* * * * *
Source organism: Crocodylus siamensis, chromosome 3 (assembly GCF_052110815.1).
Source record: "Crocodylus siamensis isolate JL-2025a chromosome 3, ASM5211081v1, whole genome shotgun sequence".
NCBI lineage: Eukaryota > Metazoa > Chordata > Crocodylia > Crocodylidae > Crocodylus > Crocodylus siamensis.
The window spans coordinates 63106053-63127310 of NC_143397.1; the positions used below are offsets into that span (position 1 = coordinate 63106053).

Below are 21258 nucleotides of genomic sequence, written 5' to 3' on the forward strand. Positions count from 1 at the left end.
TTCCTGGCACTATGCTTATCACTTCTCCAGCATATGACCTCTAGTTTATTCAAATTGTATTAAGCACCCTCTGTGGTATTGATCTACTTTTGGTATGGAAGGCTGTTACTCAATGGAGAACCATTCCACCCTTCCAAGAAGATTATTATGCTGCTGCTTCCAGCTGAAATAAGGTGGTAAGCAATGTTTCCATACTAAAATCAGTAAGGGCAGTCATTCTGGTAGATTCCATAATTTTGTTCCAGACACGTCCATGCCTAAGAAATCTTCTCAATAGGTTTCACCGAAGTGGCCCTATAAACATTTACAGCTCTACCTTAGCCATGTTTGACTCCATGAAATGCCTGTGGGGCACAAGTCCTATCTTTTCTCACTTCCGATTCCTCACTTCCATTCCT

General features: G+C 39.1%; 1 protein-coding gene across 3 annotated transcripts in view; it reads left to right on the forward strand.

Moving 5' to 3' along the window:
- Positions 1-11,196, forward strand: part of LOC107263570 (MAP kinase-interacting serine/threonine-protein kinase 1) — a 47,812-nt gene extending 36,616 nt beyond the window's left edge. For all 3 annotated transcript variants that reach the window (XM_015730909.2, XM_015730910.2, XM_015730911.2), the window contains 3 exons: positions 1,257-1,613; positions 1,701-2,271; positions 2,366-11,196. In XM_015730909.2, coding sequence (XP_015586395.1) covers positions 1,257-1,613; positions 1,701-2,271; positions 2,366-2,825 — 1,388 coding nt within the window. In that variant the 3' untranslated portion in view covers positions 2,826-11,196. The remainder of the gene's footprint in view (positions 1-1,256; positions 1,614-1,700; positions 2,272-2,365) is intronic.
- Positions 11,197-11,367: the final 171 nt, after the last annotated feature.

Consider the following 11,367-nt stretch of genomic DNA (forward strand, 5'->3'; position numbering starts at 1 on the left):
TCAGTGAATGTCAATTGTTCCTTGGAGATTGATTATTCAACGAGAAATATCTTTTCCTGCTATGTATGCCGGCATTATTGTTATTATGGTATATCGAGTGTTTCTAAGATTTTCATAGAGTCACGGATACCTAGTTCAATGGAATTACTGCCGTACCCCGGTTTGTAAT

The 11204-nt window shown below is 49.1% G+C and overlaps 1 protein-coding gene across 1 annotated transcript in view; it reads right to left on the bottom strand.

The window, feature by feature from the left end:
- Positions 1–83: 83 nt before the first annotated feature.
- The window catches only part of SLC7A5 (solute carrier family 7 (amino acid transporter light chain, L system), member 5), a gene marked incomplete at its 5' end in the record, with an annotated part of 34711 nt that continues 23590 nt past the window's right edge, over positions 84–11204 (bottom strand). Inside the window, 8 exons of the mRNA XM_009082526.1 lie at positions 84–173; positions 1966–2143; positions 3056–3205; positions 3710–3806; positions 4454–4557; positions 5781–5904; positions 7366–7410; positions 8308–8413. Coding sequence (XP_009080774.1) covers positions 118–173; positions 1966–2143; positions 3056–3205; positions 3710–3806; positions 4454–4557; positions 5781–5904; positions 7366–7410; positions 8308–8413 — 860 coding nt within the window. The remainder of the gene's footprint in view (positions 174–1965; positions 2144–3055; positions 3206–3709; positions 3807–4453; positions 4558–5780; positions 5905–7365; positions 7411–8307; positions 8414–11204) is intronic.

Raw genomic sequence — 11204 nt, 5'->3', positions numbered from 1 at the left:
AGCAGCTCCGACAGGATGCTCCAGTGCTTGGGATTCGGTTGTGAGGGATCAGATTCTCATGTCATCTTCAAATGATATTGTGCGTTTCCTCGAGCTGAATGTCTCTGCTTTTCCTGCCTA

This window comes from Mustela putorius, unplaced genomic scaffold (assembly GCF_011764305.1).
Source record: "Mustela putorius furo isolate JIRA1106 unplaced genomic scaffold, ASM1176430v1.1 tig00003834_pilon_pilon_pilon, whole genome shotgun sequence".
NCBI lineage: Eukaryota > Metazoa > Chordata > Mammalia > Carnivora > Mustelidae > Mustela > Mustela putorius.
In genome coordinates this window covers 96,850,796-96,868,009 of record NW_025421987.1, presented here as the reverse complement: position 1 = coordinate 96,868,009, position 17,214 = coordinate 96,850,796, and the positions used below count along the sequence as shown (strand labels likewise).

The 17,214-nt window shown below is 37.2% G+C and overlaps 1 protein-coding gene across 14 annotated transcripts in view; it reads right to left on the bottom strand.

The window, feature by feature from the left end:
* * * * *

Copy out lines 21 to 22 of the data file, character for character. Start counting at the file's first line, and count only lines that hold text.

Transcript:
NCBI lineage: Eukaryota > Metazoa > Chordata > Mammalia > Carnivora > Mustelidae > Mustela > Mustela putorius.
In genome coordinates this window covers 96,850,796-96,868,009 of record NW_025421987.1, presented here as the reverse complement: position 1 = coordinate 96,868,009, position 17,214 = coordinate 96,850,796, and the positions used below count along the sequence as shown (strand labels likewise).